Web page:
Writing Unique Dialogue
Post was suggested by @silverinkgoldenquill.
Writing dialogue seems to be one of those things that you either love or hate to write. It can be tricky to find the right balance between dialogue that could realistically come out of a person’s mouth and yet still making it readable. That’s one of the first key things to remember when it comes to dialogue: normal people don’t speak in a way that is very appropriate for reading, but you don’t want to make them sound like pretentious robots. Skip the like, uh, um, stuttering, and other parts of casual speech unless it’s appropriate to the character and the situation. Which brings me to the main part of this post.
How do you make dialogue unique for each character?
- Listen to other people talk. Maybe
you weren’t expecting this tip and maybe it sounds odd, but a writer is a
people watcher. When you’re talking to your family or friends (or standing in
line at the grocery store with a bunch of strangers) try to listen to some of
the unique markers of their speech. Do they use a lot of idioms or common
phrases? Do they speak quickly and to the point, or do they speak with a lot of
detail? Do they stutter? Ramble? Swear? Again, you probably won’t write the
dialogue exactly like it sounds out loud but you can pick up some ways that you
can make it more realistic and unique.
- Use dialogue to match and enhance
the character. If your character is a professor they could sound more proper,
maybe use less contractions and a higher vocabulary. To make it more personal
decide if this character is more humble in their education or is unbearably pretentious.
A teenager doesn’t usually speak like their parents and the parents don’t speak
like the grandparents. An athlete doesn’t usually speak like a lawyer. Keep in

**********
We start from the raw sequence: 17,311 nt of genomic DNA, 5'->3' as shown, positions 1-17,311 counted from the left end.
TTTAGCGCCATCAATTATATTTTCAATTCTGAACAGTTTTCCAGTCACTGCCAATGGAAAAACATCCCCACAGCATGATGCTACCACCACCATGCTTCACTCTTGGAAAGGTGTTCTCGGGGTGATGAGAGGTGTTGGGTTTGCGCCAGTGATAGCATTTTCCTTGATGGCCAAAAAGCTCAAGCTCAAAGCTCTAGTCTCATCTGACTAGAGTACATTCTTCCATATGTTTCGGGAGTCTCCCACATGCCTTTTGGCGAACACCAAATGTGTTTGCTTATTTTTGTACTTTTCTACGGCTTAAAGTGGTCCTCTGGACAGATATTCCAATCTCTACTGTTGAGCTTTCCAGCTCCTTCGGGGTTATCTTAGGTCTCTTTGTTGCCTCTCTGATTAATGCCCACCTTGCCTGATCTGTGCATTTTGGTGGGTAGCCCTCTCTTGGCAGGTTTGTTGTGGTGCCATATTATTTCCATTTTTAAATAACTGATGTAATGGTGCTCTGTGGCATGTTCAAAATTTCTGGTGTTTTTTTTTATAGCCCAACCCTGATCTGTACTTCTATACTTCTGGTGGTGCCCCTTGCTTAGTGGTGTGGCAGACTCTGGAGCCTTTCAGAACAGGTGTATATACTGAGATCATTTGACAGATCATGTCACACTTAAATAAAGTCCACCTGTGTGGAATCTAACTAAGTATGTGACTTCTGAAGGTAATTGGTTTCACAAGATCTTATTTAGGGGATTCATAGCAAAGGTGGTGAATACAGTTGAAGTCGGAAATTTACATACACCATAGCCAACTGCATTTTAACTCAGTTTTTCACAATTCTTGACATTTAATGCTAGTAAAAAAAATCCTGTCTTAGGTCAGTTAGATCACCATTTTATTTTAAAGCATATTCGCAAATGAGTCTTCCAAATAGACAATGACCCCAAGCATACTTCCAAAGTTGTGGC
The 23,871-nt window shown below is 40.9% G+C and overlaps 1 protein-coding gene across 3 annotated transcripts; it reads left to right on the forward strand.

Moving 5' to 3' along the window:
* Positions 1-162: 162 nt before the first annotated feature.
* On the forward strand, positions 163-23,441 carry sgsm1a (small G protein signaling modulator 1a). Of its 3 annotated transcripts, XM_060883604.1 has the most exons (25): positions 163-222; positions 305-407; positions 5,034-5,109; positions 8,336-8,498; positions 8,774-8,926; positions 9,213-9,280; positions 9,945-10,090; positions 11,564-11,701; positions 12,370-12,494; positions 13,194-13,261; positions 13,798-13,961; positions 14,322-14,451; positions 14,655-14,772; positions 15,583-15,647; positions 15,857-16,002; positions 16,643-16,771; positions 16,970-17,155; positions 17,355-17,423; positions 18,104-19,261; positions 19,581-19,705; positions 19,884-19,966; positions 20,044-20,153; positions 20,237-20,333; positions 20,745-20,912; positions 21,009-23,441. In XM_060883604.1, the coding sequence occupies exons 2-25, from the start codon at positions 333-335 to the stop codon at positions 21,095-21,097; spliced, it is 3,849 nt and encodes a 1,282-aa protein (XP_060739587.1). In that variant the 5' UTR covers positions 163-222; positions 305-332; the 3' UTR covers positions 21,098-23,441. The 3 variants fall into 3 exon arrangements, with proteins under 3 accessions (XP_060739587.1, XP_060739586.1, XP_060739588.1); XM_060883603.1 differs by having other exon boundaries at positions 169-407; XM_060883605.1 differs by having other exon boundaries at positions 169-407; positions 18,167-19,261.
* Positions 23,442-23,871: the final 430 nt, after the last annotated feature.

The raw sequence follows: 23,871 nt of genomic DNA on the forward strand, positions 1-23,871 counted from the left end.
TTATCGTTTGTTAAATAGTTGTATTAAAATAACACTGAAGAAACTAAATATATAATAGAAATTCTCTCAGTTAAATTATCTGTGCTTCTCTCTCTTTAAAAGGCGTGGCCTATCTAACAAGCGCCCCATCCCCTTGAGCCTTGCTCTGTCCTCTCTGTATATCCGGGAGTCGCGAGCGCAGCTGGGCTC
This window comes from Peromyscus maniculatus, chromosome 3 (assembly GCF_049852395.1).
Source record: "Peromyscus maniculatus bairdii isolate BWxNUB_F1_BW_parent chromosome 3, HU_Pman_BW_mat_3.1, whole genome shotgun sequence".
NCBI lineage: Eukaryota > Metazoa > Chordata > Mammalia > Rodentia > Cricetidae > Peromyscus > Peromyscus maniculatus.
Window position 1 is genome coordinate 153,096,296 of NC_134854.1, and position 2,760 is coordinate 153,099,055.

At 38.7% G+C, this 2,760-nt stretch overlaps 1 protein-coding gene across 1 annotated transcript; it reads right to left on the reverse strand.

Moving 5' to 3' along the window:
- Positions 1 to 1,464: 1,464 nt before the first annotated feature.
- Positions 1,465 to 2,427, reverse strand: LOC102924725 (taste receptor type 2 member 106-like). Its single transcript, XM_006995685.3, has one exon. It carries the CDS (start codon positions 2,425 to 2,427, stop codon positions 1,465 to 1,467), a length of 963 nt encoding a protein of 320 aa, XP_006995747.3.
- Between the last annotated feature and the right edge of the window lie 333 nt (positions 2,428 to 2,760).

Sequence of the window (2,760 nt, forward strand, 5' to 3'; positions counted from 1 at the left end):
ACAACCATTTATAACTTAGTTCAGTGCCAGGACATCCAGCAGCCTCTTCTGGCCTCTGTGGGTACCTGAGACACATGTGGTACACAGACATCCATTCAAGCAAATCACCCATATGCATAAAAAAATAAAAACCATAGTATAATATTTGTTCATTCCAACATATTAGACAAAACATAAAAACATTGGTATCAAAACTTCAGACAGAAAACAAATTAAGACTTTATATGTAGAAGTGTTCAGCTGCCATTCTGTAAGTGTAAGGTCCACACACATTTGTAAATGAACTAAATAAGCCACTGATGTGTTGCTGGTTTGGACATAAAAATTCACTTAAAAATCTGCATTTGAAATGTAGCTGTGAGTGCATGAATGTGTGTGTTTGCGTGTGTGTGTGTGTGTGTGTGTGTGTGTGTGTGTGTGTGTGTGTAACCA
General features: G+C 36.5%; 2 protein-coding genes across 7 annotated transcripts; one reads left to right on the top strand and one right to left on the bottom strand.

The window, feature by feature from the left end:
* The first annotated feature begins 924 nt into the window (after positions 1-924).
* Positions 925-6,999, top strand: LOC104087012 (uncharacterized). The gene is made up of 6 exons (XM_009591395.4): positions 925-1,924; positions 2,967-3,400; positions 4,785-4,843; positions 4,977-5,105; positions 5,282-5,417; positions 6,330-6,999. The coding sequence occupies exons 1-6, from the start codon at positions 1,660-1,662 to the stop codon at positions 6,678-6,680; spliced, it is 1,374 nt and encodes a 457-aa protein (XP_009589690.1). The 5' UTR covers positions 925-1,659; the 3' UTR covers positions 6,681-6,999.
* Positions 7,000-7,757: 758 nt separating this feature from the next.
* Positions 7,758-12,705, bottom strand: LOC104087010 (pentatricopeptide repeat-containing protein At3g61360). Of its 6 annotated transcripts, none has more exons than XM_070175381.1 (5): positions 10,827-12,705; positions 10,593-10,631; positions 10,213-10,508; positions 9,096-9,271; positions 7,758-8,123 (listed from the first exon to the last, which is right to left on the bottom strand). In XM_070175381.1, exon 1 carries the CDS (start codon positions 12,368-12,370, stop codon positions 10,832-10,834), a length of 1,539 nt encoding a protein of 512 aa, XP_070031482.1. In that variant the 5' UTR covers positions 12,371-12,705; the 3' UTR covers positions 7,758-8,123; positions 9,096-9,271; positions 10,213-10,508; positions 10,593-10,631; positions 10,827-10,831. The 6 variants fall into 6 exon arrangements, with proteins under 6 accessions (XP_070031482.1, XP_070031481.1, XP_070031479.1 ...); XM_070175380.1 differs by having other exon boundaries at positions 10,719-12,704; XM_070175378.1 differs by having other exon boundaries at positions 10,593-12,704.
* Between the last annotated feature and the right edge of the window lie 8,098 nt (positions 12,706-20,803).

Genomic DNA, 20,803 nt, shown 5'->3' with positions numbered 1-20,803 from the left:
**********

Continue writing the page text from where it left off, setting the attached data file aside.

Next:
mind that this doesn’t necessarily mean that their speech is higher or lower,
but they have different nuances that reflect who they are and what they’ve
experienced. Make their personalities come across in their dialogue by using
sarcasm, making them very factual, vulgar, optimistic, childish or whatever
else they are. On that note…
- Keep in mind the character’s culture
and history. (Before we go into this, I want to warn you to be wary of
stereotyping). Speech has everything to do with culture. From a broad sense the
country the character is from can hugely impact the dialogue, whether that’s
because they are speaking in a language other than their first and occasionally
make some mistakes and have an accent, or have different vocabulary from others
(chips vs fries, zee vs zed). There’s also more local differences like city vs
rural, class difference, educational background, upbringing, etc. Just remember
not to go overboard. For example, if you’re trying to show the character has an
accent DO NOT write everything they say phonetically because it will be
incredibly annoying to read so choose carefully when and how to show it.